14. Yamashita, Karen Tei. Tropic of Orange. Coffee House Press, 1997. (270 pp. workUnit1.)


Theory Books

  1. Benjamin, Ruha. Race after Technology: Abolitionist Tools for the New Jim Code. Polity, 2019. (285 pp. workUnit1.)
  2. Chu, Patricia E. Race, Nationalism, and the State in British and American Modernism. Cambridge UP, 2006. (196 pp. workUnit1.)
  3. Day, Ronald E. The Modern Invention of Information: Discourse, History, and Power. Southern Illinois UP, 2001. (152 pp. workUnit1.)
  4. Foucault, Michel. The Archaeology of Knowledge. Pantheon, 1972. (237 pp. workUnit1.)
  5. ———. The Order of Things: An Archaeology of the Human Sciences. Vintage, 1994. (387 pp. workUnit1.)
  6. Hall, Stuart et al. Policing the Crisis: Mugging, the State, and Law and Order. 1978. 2nd ed. / 35th Anniversary ed. Red Globe Press / Palgrave Macmillan, 2013. (472 pp. workUnit1 + workUnit1.) (My public notes.)
  7. Hayles, N. Katherine. How We Became Posthuman: Virtual Bodies in Cybernetics, Literature, and Informatics. U Chicago P, 1999. (350 pp. workUnit1.) (My public notes.)
  8. ———. My Mother Was a Computer: Digital Subjects and Literary Texts. U Chicago P, 2005. (288 pp. workUnit1.)
  9. Hayot, Eric. Information: A Reader. Columbia UP, 2021. (408 pp. workUnit1 + workUnit1.)
  10. Lee, Maurie S. Overwhelmed: Literature, Aesthetics, and the Nineteenth-Century Information Revolution. Princeton UP, 2019. (277 pp. workUnit1.) (My public notes.)
  11. Purdon, James. Modernist Informatics: Literature, Information, and the State. Oxford UP, 2016. (224 pp. workUnit1.) (My public notes.)
  12. Richards, Thomas. The Imperial Archive: Knowledge and the Fantasy of Empire. Verso, 1993. (179 pp. workUnit1.)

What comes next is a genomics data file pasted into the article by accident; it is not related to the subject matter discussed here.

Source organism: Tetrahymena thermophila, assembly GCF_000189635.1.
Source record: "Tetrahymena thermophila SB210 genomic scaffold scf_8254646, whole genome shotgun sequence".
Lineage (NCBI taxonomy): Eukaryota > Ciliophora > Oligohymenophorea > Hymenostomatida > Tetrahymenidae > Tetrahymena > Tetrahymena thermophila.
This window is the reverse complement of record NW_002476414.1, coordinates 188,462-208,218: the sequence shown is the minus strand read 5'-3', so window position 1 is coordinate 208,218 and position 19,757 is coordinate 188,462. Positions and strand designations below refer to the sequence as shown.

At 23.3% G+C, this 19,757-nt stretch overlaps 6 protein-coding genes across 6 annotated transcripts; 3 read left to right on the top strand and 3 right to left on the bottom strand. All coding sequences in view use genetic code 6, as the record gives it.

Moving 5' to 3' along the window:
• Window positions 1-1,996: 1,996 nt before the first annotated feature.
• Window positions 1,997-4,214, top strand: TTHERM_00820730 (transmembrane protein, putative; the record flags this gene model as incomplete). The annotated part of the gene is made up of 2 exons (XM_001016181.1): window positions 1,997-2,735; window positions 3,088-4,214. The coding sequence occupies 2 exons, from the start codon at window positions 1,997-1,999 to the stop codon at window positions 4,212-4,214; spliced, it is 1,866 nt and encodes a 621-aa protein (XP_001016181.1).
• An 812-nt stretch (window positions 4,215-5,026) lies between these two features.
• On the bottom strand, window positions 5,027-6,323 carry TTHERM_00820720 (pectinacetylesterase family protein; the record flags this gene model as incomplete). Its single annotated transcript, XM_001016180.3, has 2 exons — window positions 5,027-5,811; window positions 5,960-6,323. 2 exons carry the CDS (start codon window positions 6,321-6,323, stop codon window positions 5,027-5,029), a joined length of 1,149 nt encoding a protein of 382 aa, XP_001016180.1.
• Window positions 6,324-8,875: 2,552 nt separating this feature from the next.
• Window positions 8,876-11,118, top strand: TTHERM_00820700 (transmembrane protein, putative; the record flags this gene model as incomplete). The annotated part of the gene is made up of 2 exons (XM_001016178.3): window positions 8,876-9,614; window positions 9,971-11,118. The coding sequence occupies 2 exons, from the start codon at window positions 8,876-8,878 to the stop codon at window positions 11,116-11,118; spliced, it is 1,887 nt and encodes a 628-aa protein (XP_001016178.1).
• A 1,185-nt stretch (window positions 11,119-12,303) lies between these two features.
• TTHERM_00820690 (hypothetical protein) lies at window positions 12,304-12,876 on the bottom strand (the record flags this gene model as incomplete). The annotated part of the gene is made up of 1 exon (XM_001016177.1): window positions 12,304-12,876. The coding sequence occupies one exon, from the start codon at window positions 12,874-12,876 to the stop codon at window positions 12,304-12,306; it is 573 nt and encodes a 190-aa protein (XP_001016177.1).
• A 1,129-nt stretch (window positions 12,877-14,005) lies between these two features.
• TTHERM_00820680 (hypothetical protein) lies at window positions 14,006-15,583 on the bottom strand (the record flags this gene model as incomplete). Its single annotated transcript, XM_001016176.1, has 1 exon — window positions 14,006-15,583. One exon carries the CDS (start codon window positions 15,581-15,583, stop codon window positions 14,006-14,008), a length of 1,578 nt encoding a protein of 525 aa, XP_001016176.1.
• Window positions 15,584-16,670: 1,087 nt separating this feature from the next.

13. Tucker, Jeffrey Allen. A Sense of Wonder: Samuel R. Delany, Race, Identity, and Difference. Wesleyan UP, 2004. (344 pp., workUnit1.)

Theory Articles

Batch One (workUnit1)

  1. Budd, John M. “Instances of Ideology in Discursive Practice: Implications for Library and Information Science.” The Library Quarterly vol 71, no 4, 2001, pp. 498–517. JSTOR. (20 pp.)
  2. Colatrella, Carol. “Information in the Novel and the Novel as Information System: Charles Dickens’s ‘Little Dorrit’ and Margaret Drabble’s ‘Radiant Way’ Trilogy.” Information & Culture vol. 50, no. 3, 2015, pp. 339–371. JSTOR. (33 pp.)
  3. Daston, Lorraine. “Objectivity and the Escape from Perspective.” Social Studies of Science vol. 22, pp. 597–618. SAGE. (21 pp.)
  4. Haraway, Donna. “A Cyborg Manifesto: Science, Technology, and Socialist-Feminism in the Late Twentieth Century.” pp. 149-–181. Simians, Cyborgs, and Women: The Reinvention of Nature. Routledge, 1991. (32 pp.)
  5. ———. “Situated Knowledges: The Science Question in Feminism and the Privilege of Partial Perspective.” p. 183–201. Simians, Cyborgs, and Women: The Reinvention of Nature. Routledge, 1991. (18 pp.)

Batch Two (workUnit1)

  1. Olson, Hope. A. “The Power to Name: Representation in Library Catalogs.” Signs, vol. 26, no. 3, 2001, pp. 639–668. (29 pp.)
  2. Radford, Gary P. “Positivism, Foucault, and the Fantasia of the Library: Conceptions of Knowledge and the Modern Library Experience.” The Library Quarterly: Information, Community, Policy, vol. 62, no. 4, Oct. 1992, pp. 408–424. (16 pp.)
  3. Sekula, Allan. “The Body and the Archive.” October, vol. 39, winter 1986, pp. 3–64. JSTOR. (62 pp.)
  4. Vidhyanathan, Siva. “Afterword: Critical Information Studies: A Bibliographic Manifesto.” Cultural Studies, vol. 20, nos. 2–3, 2006, pp. 292–315. (24 pp.)
  5. Wark, McKenzie. “Information Wants to Be Free (But Is Everywhere In Chains).” Cultural Studies, vol. 20, nos. 2–3, 2006. (18 pp.)

Reading Details

By: Ryan P. Randall
Started: 2024-04-22
Amount read: 3 of 35 works

3 pages
  • :seedling: = emerging note
  • :herb: = established note
  • :evergreen_tree: = evergreen note
  • open access = open access
  • :closed_lock_with_key: = paywalled
  • general web link = general web link